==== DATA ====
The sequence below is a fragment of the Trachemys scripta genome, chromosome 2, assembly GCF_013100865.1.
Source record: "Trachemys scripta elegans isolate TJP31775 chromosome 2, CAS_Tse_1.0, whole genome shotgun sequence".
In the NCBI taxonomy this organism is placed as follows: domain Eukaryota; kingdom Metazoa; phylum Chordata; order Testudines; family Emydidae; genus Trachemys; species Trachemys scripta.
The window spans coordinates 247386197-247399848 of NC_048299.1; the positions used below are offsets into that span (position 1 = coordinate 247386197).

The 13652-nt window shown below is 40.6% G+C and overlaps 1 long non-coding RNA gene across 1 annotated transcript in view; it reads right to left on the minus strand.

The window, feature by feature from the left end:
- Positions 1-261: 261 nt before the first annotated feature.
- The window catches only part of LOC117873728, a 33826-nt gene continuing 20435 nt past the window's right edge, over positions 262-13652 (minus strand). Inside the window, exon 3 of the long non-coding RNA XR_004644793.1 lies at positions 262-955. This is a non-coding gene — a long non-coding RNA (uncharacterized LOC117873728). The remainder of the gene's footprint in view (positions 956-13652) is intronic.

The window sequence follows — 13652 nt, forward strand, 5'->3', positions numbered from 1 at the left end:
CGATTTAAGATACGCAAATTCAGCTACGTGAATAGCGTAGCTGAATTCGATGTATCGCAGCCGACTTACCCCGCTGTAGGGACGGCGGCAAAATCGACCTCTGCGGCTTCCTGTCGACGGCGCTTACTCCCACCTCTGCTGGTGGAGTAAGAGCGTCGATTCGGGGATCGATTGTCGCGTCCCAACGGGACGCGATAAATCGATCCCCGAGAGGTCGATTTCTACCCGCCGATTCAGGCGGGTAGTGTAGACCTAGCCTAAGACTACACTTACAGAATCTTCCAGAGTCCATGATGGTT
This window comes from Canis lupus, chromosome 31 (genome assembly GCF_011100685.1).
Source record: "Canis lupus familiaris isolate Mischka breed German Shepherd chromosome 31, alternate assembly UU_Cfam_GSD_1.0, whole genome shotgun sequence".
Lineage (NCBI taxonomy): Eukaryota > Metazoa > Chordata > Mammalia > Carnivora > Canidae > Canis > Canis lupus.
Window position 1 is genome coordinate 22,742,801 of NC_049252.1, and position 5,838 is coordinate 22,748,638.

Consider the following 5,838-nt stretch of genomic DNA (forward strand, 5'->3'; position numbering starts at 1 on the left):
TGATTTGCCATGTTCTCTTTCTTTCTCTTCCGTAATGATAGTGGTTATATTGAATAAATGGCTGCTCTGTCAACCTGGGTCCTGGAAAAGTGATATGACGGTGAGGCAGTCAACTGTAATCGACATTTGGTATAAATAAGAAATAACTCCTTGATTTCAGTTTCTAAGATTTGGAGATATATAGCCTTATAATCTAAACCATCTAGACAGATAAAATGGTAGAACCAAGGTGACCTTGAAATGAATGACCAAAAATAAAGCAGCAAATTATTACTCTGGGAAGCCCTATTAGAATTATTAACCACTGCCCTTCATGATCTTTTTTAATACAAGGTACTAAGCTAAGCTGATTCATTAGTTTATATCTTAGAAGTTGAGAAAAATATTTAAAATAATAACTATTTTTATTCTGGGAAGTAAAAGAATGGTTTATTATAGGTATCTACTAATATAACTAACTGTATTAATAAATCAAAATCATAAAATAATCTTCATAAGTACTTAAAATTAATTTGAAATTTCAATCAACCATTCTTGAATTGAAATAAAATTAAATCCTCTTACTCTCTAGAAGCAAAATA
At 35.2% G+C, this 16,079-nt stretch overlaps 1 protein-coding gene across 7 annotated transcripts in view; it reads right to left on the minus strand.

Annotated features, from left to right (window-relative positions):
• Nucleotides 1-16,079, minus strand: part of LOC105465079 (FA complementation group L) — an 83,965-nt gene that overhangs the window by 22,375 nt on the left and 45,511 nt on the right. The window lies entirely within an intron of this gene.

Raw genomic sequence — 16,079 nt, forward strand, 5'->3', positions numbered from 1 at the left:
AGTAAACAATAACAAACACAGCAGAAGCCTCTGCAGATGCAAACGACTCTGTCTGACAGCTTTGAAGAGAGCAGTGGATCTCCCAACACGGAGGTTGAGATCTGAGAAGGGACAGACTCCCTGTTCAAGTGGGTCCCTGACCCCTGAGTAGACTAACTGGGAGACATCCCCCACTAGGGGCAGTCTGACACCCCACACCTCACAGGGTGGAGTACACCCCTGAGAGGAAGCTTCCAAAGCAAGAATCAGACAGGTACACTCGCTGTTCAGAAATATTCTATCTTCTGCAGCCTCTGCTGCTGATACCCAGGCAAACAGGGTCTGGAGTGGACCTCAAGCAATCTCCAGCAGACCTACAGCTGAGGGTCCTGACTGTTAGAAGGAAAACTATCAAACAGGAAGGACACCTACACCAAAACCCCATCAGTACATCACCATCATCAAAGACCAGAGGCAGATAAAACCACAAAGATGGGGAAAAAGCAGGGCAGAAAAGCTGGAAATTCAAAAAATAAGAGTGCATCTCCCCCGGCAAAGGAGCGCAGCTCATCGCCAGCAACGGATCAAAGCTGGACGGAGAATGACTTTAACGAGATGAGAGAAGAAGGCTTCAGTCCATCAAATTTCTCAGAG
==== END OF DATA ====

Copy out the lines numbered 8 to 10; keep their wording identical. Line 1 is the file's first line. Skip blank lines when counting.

- The window catches only part of LOC117873728, a 33826-nt gene continuing 20435 nt past the window's right edge, over positions 262-13652 (minus strand). Inside the window, exon 3 of the long non-coding RNA XR_004644793.1 lies at positions 262-955. This is a non-coding gene — a long non-coding RNA (uncharacterized LOC117873728). The remainder of the gene's footprint in view (positions 956-13652) is intronic.

The window sequence follows — 13652 nt, forward strand, 5'->3', positions numbered from 1 at the left end:
CGATTTAAGATACGCAAATTCAGCTACGTGAATAGCGTAGCTGAATTCGATGTATCGCAGCCGACTTACCCCGCTGTAGGGACGGCGGCAAAATCGACCTCTGCGGCTTCCTGTCGACGGCGCTTACTCCCACCTCTGCTGGTGGAGTAAGAGCGTCGATTCGGGGATCGATTGTCGCGTCCCAACGGGACGCGATAAATCGATCCCCGAGAGGTCGATTTCTACCCGCCGATTCAGGCGGGTAGTGTAGACCTAGCCTAAGACTACACTTACAGAATCTTCCAGAGTCCATGATGGTT